You can use the Fill Bucket tool to turn the white Voxels into grass. To do this, click on the Fill Bucket icon at the top of the screen. Then, select the “Grass (Short)” Voxel in the Voxel Library. Click anywhere on the terrain Voxel Mesh to turn it into grass.

You should also give your players a decent sized play area. To extend the map, you can use the Extrude tool. The Extrude tool can be used to extend a Voxel Mesh in any direction. Select theExtrude tool at the top of the screen (next to the Fill Bucket). Hover over one edge of the Voxel Mesh and you will see a strip of Voxels highlighted in blue under the mouse cursor. Click and drag the mouse to extend the Voxel Mesh. Make your level a bit longer, and a bit wider using the Extrude tool.

Remember to test the game regularly until you are happy with the size of the level.

Now it’s time to create a basic level map. Ignoring gameplay for a second, the first thing we want to do is build a familiar topography for a medieval village.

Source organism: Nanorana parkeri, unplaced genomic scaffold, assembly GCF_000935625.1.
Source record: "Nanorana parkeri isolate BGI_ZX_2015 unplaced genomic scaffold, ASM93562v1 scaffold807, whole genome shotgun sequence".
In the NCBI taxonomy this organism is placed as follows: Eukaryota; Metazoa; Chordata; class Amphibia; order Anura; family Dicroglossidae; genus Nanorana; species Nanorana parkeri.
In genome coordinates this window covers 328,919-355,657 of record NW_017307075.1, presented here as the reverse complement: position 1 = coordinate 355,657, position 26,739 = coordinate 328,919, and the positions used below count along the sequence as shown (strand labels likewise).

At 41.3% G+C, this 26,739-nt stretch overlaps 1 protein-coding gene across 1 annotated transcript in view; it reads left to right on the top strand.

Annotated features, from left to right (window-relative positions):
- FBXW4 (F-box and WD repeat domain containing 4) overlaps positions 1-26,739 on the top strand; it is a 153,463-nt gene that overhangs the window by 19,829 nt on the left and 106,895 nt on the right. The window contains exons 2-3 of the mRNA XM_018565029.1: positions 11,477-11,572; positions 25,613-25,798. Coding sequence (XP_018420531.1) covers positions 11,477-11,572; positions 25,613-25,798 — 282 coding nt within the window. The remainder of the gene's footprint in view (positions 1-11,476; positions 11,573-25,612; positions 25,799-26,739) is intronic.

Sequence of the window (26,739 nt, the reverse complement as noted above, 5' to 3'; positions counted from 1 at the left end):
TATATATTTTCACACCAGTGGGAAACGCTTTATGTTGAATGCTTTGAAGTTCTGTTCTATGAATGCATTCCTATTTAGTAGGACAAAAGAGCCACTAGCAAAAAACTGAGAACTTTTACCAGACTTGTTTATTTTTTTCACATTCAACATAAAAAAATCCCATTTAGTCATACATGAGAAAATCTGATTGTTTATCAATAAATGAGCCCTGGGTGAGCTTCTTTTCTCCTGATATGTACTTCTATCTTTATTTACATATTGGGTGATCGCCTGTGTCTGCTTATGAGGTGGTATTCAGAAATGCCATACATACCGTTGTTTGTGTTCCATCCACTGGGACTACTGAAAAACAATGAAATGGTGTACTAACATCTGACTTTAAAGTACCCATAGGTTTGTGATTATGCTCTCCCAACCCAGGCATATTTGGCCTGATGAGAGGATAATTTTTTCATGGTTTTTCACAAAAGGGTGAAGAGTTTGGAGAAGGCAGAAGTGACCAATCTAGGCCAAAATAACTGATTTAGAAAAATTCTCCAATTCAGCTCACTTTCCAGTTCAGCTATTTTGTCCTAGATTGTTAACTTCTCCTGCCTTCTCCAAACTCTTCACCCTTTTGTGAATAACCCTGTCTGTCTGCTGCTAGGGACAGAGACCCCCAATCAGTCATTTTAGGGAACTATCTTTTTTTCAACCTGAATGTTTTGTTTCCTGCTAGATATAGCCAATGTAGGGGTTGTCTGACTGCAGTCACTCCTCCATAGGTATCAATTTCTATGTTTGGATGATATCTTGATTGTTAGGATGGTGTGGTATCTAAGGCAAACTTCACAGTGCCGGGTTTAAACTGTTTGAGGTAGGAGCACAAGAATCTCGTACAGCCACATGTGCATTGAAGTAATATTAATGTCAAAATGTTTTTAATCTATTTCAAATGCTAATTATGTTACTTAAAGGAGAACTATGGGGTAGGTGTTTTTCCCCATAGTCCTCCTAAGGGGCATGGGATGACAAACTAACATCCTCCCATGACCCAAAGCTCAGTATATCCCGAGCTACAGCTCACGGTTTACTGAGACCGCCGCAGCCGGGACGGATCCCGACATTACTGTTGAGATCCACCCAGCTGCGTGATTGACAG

Sketching The Level

Using the research document, you can see that many fantasy villages are placed in a green space, near a water source and near a forest (close proximity to natural resources would have been very important before everyone drove around in cars). This map will put each of the bases a different hilltop, with a village between them. 

Firstly, select the Grass (Wild) Voxel from the Voxel Library. Select the Pen tool and click on the Paintbrush modifier. Increase the size of the tool to 20 x 20 x 1. You can use the Paintbrush Pen to sketch a basic topology of your map. Start by painting two new areas for the bases. For the Capture The Flag game, the base location is important. They should be balanced, so that neither team is at an advantage, and easily visible, so that all the players know where to go. A good start for new base locations is at opposing ends of your map.